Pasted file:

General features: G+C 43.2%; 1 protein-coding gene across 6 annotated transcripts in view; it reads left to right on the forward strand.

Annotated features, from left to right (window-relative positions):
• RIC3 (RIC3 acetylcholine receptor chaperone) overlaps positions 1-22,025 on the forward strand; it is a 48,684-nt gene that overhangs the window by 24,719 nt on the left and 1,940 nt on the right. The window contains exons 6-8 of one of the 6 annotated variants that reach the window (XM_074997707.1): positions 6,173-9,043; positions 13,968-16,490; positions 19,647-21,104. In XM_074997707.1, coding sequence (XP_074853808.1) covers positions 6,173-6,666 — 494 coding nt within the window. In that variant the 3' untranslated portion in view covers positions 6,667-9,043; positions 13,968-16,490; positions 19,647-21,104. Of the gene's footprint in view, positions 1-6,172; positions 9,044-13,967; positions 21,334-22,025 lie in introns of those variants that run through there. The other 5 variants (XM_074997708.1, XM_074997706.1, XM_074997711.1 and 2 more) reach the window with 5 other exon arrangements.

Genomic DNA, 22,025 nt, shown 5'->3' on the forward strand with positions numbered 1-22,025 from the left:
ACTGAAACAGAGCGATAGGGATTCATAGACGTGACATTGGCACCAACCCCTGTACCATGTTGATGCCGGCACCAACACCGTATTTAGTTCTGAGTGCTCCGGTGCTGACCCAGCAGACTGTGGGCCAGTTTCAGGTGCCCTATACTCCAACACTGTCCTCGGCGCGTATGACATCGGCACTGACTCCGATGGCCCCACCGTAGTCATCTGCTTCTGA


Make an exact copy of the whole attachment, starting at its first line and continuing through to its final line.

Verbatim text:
General features: G+C 43.2%; 1 protein-coding gene across 6 annotated transcripts in view; it reads left to right on the forward strand.

Annotated features, from left to right (window-relative positions):
• RIC3 (RIC3 acetylcholine receptor chaperone) overlaps positions 1-22,025 on the forward strand; it is a 48,684-nt gene that overhangs the window by 24,719 nt on the left and 1,940 nt on the right. The window contains exons 6-8 of one of the 6 annotated variants that reach the window (XM_074997707.1): positions 6,173-9,043; positions 13,968-16,490; positions 19,647-21,104. In XM_074997707.1, coding sequence (XP_074853808.1) covers positions 6,173-6,666 — 494 coding nt within the window. In that variant the 3' untranslated portion in view covers positions 6,667-9,043; positions 13,968-16,490; positions 19,647-21,104. Of the gene's footprint in view, positions 1-6,172; positions 9,044-13,967; positions 21,334-22,025 lie in introns of those variants that run through there. The other 5 variants (XM_074997708.1, XM_074997706.1, XM_074997711.1 and 2 more) reach the window with 5 other exon arrangements.

Genomic DNA, 22,025 nt, shown 5'->3' on the forward strand with positions numbered 1-22,025 from the left:
ACTGAAACAGAGCGATAGGGATTCATAGACGTGACATTGGCACCAACCCCTGTACCATGTTGATGCCGGCACCAACACCGTATTTAGTTCTGAGTGCTCCGGTGCTGACCCAGCAGACTGTGGGCCAGTTTCAGGTGCCCTATACTCCAACACTGTCCTCGGCGCGTATGACATCGGCACTGACTCCGATGGCCCCACCGTAGTCATCTGCTTCTGA